International classes upset striking teachers

Administration staff and import students crossing picket line at Lake Trail School

Scott Stanfield

Record Staff

Lake Trail Middle School in Courtenay has opened its doors to international students in the Comox Valley School District, and that’s not sitting well with the striking teachers.

Administrative staff members are providing a program for the 160 students, who have been asked to cross a picket line during the ongoing teachers’ strike.

“That’s the biggest problem we have,” Comox District Teachers’ Association president Nick Moore said. “We’re disappointed and frustrated that students and parents are being put in a position to decide whether or not to cross a picket line.”

The international program brings in about $2 million to SD 71, Moore added.

“We rely on that to help support all the students in the Comox Valley. The reason why we have to do that is because government has under-funded education, and our district has had to find a way to make up that funding. So the more international students they have, the better it is for everybody. But it’s sad, because it’s basically a private school running in a public system.”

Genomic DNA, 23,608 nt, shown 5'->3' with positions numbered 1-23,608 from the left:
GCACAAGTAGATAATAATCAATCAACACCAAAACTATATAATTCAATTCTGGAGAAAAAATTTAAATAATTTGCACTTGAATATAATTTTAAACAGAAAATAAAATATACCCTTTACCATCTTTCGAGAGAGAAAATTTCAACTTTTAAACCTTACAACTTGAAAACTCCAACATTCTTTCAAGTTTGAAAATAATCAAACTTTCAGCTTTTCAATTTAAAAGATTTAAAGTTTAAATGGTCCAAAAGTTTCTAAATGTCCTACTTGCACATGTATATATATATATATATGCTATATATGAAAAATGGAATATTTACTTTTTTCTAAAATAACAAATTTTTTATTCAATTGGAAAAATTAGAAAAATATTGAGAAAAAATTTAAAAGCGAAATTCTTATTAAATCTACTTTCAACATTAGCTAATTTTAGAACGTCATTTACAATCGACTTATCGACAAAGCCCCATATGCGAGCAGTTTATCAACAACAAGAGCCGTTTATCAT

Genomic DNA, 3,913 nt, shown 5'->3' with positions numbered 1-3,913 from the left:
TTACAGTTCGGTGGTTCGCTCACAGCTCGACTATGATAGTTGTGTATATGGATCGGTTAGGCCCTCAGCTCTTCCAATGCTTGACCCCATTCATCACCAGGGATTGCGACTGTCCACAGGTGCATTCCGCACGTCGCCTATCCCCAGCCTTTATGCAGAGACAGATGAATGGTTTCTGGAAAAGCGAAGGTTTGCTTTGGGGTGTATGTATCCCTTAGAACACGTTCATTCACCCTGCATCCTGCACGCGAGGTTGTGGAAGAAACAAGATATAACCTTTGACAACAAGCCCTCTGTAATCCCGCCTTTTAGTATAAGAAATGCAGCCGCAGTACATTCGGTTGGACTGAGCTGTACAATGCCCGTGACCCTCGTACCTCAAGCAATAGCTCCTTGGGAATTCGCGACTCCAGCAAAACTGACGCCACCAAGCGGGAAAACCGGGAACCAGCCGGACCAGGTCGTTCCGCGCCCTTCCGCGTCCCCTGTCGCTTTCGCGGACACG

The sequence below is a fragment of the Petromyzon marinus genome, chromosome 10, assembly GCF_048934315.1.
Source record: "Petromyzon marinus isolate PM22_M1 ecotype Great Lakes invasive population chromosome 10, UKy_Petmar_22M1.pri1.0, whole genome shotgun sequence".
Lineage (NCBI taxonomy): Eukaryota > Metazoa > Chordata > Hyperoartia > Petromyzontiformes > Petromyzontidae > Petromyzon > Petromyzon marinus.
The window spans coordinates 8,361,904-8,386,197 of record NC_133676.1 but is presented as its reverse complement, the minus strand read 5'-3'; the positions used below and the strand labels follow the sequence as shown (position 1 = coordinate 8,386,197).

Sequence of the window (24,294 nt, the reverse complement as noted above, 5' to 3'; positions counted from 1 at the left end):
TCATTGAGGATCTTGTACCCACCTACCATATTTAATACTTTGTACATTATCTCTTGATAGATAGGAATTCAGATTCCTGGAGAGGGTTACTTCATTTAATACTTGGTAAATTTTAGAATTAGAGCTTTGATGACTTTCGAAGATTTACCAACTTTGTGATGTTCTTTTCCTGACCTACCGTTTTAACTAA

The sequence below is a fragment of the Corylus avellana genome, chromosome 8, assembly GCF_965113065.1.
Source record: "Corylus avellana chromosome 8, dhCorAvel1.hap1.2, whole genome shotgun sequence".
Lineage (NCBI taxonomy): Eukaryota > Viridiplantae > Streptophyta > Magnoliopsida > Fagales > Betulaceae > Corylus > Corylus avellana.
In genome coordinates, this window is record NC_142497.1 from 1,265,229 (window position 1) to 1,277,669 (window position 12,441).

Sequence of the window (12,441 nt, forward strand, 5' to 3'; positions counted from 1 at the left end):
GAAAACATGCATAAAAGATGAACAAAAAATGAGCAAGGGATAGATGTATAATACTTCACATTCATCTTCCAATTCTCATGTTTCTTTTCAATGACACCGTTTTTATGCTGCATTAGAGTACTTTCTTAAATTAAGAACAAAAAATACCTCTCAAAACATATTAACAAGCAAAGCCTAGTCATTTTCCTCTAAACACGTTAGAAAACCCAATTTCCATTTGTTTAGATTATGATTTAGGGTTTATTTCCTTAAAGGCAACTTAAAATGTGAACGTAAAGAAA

Superintendent Sherry Elwood says the district, as agreed with the CDTA, had hired teachers to offer the programs in summer. By mid-July, however, principals and senior staff filled the positions because she said the association had changed its mind.

As for asking students to cross picket lines, Elwood said the district has permission from international parents for students to attend at Lake Trail.

“We have legal contracts with these families that we felt we must honour,” Elwood said. “These students are not receiving course credit and we are not offering courses to international students. We are simply supporting them with transition issues and familiarizing them with the routines of going to school in a western public school.”

Moore notes other B.C. school districts have arranged alternate locations at recreation centres or elsewhere to accommodate international students during the job action.

Elwood said the CDTA was aware the district had looked for alternate settings but could not find a suitable space in the Valley.

The CDTA hosts a community education forum from 7-9 p.m. Wednesday at the Filberg Centre. A cross-section of teachers will be on hand to discuss issues and answer questions. Anyone interested in public education is encouraged to attend.


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